Tursi then asked about enforcing social distancing on the street, but answered his own question, “The answer is it’s not going to be enforced,” he said. While the streets are public, Tursi pointed out, the street closed by the town is “the venue.” “It only makes sense if you control the number of people on the street.”
Like Davis, Meilleur wanted to get some idea of how many visitors the merchants could expect for the events.
“I’m trying to get a gut feeling of what your gut feeling is,” he said.
Harnatkiewicz indicated it was not possible to estimate how many folks might come. But he did say, “Whatever the number is, they are coming anyway.” And, with the streets closed, there is more room for people to keep their distance.
Jessica Radley, owner of Sweet Edventures, offered support for closing the streets. She said that shoppers have been so numerous downtown lately that under normal conditions, the sidewalks are so busy she walks in the street.
Davis then asked Ken Jackson, chief of the Swansboro Police Department, for his opinion on closing the streets. Specifically, did Jackson believe it was safer, presumably with COVID-19 in mind, to close.
“I would go with closing the streets off,” Jackson said. “That is my opinion.”
Turner, the commissioner, expressed the difficulty faced by the commissioners in considering this request.
Pointing out that she had lost an acquaintance to COVID-19, Turner said, “I am really torn. Coming into this meeting, I was opposed to it.” But, she added, she has kept an open mind.
Philpott said he had been subjected to citizen comments on both sides of the issue.
“I have been told the board would be irresponsible if it does not close the street,” Philpott said. “And I’ve been told the board would be irresponsible if it does close the street.”
He acknowledged that the merchants had devised a sensible plan. “I realize that going from 10 to 6 instead of from 5 to 9 is much different,” Philpott said. But when the lights come on, it will attract crowds. “It is an event.”
“I’ve really wrestled,” Philpott continued, saying that the events were canceled months ago out of concern for the health and safety of the people. “We’re not trying to take anything away from our downtown establishments … but we need to make sure we are not irresponsible in contributing toward the spread of this virus.”
Asked by the mayor for an opinion, Stanley, parks and recreation director, said the new plan was better.
“I didn’t support the six weeks” plan, she said. Davis pressed her for an opinion on the safety of the event as proposed. “If people want to go, they are going to go … whether we block off the streets or not,” was her reply.
Tursi then provided an update of sorts for the commissioners.
“We are losing the context here,” he said. “It might be good to remember we had our 32nd fatality in Onslow County today.”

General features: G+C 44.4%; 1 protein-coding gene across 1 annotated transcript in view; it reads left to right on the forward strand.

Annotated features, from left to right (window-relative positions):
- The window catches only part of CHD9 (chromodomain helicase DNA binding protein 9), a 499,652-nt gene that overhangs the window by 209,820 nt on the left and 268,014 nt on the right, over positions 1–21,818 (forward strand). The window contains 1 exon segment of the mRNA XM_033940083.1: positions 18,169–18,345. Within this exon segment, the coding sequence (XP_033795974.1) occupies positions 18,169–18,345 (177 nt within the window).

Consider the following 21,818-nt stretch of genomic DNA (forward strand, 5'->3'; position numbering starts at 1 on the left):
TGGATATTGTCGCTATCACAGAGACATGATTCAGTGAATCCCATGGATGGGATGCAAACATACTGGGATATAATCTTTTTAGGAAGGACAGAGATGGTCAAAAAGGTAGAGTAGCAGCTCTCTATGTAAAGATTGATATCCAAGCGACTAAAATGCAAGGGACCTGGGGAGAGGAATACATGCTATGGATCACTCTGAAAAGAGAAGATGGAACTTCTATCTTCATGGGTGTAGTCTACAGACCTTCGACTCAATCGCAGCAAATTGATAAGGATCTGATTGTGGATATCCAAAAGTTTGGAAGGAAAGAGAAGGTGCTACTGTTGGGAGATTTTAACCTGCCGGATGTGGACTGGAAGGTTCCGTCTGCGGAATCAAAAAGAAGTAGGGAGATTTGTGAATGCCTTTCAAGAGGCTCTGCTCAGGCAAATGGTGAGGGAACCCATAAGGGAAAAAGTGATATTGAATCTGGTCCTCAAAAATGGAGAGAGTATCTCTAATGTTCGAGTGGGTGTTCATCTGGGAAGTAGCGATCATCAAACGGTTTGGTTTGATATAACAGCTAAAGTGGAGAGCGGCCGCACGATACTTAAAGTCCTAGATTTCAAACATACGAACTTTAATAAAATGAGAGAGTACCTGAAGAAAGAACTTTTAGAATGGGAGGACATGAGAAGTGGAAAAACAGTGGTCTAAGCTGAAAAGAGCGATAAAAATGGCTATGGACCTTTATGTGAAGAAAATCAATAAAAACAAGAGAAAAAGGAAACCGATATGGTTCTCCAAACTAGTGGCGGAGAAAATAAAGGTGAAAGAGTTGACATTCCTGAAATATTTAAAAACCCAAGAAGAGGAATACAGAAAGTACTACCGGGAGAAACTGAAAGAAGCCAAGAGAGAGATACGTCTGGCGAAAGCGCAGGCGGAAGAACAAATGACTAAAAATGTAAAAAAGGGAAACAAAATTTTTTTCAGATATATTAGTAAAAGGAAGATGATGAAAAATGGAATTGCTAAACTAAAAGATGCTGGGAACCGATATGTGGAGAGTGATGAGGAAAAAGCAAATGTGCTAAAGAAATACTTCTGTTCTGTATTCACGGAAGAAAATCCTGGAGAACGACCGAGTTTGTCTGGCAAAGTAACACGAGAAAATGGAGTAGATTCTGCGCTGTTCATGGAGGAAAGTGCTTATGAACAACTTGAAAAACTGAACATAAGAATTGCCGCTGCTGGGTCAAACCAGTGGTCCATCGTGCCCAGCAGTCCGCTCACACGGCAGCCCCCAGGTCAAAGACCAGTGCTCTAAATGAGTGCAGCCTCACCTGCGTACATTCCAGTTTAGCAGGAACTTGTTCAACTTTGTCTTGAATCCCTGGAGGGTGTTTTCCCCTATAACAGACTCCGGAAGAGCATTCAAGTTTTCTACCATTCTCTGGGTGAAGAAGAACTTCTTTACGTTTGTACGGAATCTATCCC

Tursi reminded Davis of a comment he made at the Oct. 26 meeting. During that meeting, while discussing the need to keep residents safe while allowing business to go on, the mayor said, “I’m not cheapening life … Someone may get COVID hanging out in our downtown … but we’ve got to live.”
With respect to that comment, Tursi said, “I just happen to hold a differently philosophy.”
In response, Davis said, “I don’t want anybody to die.”
Meilleur said that he “was really looking for ways to make this happen.” Unfortunately, he said his concerns were heightened after he visited a New Bern event where mask-wearing and social distancing were not taken as seriously as he believed they should have been.
Pugliese urged the commissioners to partner with the merchants and close the street.
“I don’t think we have the right to tell people what they can do,” Pugliese said. “I think this is the right thing to do. I think this is a good plan.”
Davis agreed with Pugliese. And, he added, “This event is going to occur with or without the support of the town.”
Pugliese then made a motion to approve the event application, with some changes as suggested in the plan Harnatkiewicz presented. However, the motion died for lack of a second.
Within a few moments, Davis asked for and received a motion to adjourn.
Following the meeting, Tursi made it clear that he had no intention of trying to stop the merchants from having the events.
“What the businesses downtown want to do, they can do,” he said. But he added, “Closing the street would make us responsible. Once we were asked to become a participant, then it became difficult.”
For his part, Harnatkiewicz said the two Saturday events will go on, without the streets closing. The promotions will be low-key, he said, likely utilizing only the social media outreach of the businesses involved.
“That’s the general consensus,” he said.
As for the level of activity downtown during the COVID-19 restrictions, Harnatkiewicz said shopping has been busy since the state has begun opening up.
“I would say … there have been more people around,” he said. “It’s been a little stronger than other years.”
However, these two days in the heart of holiday shopping are special when it comes to downtown merchants, according tp Harnatkiewicz. For some, he said, one day or the other can be a store’s best day of the year.
Marketing and planning for the two days then, become important this year, even with the streets open to vehicles. “I think it will be more difficult for people on the street stay distanced.”
“It could have been a lot safer – from a COVID standpoint – and even from a safety perspective,” Harnatkiewicz said.
Email Jimmy Williams at firstname.lastname@example.org.
For more on this story purchase a copy of the Nov. 11, 2020, Tideland News.